South Carolina reps see the light on Commerce Clause

Two state representatives in South Carolina are pushing back against a federal ban of incandescent light bulbs set to begin in January of 2012. There is no constitutional authority for Congress to impose such a ban on the citizens of the several states, and it’s nice that South Carolina noticed. From NetRightDaily: “State Representatives Sandifer and Loftis are taking the lead…

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Virginia Blogger Calls Tenthers “Intellectual Boobs”

Dan Casey of the Roanoke Times recently embarrassed himself with a juvenile, ad hominem attack on the Tenth Amendment movement titled “The Whole Tenth Amendment Business is Dumb and Crazy.”

While it’s unclear whether Casey actually expected his “arguments” to be taken seriously, it is clear that he cannot make his point through the use of logic or fact. Therefore, Casey’s piece is chock full of historical inaccuracies, mis-characterizations and outright falsehoods regarding the original intent and meaning of the Constitution.

So many, actually, that I cannot list them all here. However, I did respond point by point in a piece of my own to be published soon.

Here is a sample:

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VA Intrastate Commerce Act up for key vote tomorrow

If we choose to exercise it, the Tenth Amendment explicitly gives us the power to enforce the Constitution’s letter and spirit through political action, regardless of the opinions and preferences of the ruling class.

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The Spirit and Intent of our Constitution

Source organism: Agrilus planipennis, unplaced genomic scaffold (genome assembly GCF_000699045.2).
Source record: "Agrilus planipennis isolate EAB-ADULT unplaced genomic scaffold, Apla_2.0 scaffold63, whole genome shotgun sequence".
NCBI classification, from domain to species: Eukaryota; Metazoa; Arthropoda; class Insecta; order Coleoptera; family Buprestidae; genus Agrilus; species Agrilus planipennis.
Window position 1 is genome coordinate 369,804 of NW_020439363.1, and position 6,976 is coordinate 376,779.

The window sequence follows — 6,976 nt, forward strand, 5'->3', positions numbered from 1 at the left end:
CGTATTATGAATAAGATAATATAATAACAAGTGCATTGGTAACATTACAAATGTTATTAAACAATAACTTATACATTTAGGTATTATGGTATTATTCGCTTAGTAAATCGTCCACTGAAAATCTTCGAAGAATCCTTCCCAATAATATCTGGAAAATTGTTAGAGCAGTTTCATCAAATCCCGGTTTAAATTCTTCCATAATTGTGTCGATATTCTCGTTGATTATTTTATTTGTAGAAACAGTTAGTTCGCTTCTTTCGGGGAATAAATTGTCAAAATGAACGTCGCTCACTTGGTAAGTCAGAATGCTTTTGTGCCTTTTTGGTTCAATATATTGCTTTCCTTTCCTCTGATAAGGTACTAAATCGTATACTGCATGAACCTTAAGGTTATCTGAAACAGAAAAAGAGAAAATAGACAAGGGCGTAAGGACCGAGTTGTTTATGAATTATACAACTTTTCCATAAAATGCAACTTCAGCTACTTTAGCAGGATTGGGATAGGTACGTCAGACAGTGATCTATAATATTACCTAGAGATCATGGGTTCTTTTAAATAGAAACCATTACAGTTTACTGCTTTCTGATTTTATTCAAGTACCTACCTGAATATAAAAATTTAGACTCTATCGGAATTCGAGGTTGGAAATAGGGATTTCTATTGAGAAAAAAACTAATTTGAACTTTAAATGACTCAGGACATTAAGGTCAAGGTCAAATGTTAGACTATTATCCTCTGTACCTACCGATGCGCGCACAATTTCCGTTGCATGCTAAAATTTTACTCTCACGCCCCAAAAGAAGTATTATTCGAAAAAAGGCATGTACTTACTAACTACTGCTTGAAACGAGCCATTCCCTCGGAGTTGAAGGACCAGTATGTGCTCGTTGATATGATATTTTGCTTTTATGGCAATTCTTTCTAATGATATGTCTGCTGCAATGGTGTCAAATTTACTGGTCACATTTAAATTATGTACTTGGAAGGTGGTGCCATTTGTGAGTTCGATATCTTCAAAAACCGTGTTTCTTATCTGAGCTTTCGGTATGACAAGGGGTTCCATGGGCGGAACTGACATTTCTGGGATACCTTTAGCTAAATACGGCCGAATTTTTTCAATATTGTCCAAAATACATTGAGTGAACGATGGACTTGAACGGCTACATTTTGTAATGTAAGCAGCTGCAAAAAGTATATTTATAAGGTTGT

“The adoption of the Constitution will demonstrate as visibly the finger of Providence as any possible event in the course of human affairs can ever designate it.” ~  George Washington

Adherence to the spirit and intent of our Constitution was so important to our Founding Fathers that one of the first acts of the First Congress in 1789 was to pass the verbiage for the Oath of Affirmation of office in compliance with Article VI of our Constitution.

George Washington was administered the Oath of Affirmation of office, as prescribed by Artlcle II, Section I, on April 29, 1789, to which he added: “So help me God.”  He then made a few brief remarks:

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Nullification in a Nutshell

The “Principles of 98,” as they came to be known, are rarely discussed in modern history lectures even though these are integral to understanding how our federal Constitution was intended to function. These are the principles of state interposition or nullification that assert that if the federal government fails to check itself through one of…

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Jefferson, the Fed, and the Tenth Amendment

In one of the many arguments Thomas Jefferson had with Alexander Hamilton in the first administration of the newly found republic, under President George Washington, Jefferson used these words to describe why Hamilton’s plan for a federal bank under private management was a bad and unconstitutional idea: “I consider the foundation of the Constitution as…

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The Upcoming Tenth Amendment Summit

For the first time in perhaps generations, the people of the states are demonstrating their disgust with the actions, policies, principles, and philosophies of the federal government. People who have attempted to change Washington, D.C., by playing by “their rules” have reached an end to that game of charades. To many, it has become all…

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